I’m not sure when it started, but Google has persisted in asking me to specify my location roughly every fifth time I open the search engine. Like my poor mother when I was a teenager, they really want to know where I am and what I’m up to, but I know it’s not out of idle curiosity.
A consumer’s location is important to Google. It’s one of the most valuable pieces of information they can glean from their users because, essentially, knowing where you are on the planet means they can engage in geo-targeting, offering and presenting to you segmented content they deem of most relevance to you – think search results that automatically bring up restaurants or car repair shops in your vicinity without you having to type in ‘Thai restaurant Dublin’, for example.
But, of course, all of this is not only because Google wants me to have an easy search experience. They can also use this information to show me ads from brands with the potential to be most effective, and therefore, most expensive for those advertisers on the platform who want to promote their business to me as a likely customer.
Those brands themselves also need to know where I am and where I have been to target me with the right and relevant information I will want in order to attract me to their business independently of a search engine. Put simply, they need to go beyond providing me with a buy button.
This is not exactly a new concept, but ‘location as platform’ and geo-targeting are starting to become big business. Smartphones are now the primary device used by consumers, meaning that most people are accessing online information while on the go. The benefit of knowing where these people are is obvious.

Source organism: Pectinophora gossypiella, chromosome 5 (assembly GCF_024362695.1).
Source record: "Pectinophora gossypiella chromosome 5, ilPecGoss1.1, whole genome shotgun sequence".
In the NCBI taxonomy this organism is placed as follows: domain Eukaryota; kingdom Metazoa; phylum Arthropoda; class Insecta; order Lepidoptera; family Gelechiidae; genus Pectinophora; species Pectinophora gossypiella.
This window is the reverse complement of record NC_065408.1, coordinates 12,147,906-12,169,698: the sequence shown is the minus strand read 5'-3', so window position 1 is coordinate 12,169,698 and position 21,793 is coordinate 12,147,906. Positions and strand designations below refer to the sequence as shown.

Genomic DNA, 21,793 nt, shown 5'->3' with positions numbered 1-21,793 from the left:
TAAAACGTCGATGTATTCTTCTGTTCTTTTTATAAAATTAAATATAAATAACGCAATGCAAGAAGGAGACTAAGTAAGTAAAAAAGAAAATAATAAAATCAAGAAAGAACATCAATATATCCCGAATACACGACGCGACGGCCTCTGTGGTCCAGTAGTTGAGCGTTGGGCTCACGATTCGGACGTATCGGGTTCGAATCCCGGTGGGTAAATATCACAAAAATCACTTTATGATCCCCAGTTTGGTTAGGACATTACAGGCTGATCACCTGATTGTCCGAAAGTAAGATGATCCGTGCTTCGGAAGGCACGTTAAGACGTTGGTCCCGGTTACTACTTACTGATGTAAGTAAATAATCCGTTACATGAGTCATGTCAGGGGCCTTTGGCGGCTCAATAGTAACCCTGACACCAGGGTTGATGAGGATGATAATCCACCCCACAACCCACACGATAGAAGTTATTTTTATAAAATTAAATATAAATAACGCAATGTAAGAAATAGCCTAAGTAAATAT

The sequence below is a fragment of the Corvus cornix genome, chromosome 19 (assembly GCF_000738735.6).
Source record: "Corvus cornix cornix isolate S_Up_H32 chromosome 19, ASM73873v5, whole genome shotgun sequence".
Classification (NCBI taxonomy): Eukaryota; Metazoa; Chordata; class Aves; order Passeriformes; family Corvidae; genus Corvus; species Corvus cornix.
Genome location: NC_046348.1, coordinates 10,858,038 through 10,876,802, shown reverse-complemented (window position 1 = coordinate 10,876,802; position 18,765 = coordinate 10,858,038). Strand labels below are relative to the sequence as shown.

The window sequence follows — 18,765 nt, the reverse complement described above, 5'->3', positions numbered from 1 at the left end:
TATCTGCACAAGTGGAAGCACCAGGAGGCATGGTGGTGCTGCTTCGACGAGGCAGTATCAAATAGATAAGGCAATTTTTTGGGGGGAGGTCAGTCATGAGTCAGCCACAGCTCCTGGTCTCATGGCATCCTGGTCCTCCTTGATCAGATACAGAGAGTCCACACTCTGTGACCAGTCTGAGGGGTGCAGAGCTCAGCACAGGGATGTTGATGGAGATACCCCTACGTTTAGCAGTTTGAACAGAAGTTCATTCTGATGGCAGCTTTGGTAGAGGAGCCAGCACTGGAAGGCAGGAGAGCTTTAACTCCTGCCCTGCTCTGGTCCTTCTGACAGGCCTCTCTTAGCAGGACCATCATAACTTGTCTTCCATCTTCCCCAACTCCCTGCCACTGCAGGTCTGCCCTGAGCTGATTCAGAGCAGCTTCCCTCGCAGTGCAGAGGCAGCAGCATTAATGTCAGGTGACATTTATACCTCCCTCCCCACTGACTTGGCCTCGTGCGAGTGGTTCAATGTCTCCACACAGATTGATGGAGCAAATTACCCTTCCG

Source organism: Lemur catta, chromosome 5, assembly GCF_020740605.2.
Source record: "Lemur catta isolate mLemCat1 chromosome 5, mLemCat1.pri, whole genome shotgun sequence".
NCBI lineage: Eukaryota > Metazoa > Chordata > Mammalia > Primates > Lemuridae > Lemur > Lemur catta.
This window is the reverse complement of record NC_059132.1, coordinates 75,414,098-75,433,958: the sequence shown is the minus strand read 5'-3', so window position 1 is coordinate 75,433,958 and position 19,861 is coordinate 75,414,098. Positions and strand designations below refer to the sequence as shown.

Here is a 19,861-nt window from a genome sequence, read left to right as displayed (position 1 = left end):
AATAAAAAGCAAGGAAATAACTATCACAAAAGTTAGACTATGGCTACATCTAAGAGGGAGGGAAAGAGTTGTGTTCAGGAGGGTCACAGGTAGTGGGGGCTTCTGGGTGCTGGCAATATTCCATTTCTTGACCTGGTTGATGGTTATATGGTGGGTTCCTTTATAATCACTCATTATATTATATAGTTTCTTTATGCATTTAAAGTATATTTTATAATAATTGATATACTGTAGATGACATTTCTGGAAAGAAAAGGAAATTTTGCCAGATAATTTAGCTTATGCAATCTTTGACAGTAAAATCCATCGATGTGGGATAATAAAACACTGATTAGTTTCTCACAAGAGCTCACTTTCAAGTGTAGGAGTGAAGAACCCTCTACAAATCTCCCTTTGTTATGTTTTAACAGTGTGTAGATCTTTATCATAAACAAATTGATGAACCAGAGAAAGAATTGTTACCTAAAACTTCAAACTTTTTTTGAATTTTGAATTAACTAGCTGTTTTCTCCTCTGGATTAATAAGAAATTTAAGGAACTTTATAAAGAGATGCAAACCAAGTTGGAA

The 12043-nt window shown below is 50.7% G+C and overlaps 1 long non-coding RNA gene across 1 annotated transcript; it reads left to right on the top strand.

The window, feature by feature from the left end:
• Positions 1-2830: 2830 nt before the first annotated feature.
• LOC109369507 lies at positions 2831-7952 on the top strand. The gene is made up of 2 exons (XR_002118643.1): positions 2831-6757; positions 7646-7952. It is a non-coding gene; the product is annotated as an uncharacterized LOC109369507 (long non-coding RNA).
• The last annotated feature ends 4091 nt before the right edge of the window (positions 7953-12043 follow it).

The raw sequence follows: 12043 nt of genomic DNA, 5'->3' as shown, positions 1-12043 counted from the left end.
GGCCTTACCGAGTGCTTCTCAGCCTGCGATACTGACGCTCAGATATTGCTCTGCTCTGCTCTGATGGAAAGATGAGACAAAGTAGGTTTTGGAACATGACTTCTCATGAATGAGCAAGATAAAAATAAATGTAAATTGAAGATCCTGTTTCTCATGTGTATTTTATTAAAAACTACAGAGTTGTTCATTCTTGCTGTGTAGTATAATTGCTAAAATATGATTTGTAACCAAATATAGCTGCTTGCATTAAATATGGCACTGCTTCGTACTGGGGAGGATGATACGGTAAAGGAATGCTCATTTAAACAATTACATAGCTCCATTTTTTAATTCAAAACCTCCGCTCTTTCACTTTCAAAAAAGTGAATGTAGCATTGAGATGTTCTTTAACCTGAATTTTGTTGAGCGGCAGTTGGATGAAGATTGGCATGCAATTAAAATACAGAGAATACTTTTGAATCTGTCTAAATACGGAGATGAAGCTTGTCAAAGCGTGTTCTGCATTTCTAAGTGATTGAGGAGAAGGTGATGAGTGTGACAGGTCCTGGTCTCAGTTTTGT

It was hinted at earlier this year when the Pokemon Go craze was in full swing and its creator Niantic banned users who were entering false location IDs, which I mentioned here. Perhaps it was to stop gamers opting to play in a region considered easier to capture imaginary monsters, but perhaps it was also done with a view towards gathering only correct information about its users in order to push out targeted marketing further down the line.
Last week, Marketingland reported that Chinese tech giant Alibaba have announced that they made a substantial investment in PlaceIQ, a company specialising in identifying consumer behaviour and modelling online marketing campaigns around it. As the above blog puts it, they see location ID as ‘a cookie for the real world’.
Alibaba, the biggest mobile and ecommerce company in the world, has its own maps, an eBay-like marketplace, and its own pretty useful location-capturing tools, so they already know the value of gathering that consumer data.
The company is an expert at segmented, targeted marketing, as their ‘Singles Day’ success in China has shown, so their investment is a significant sign that not only are they intent on improving this, but that other businesses really should be too.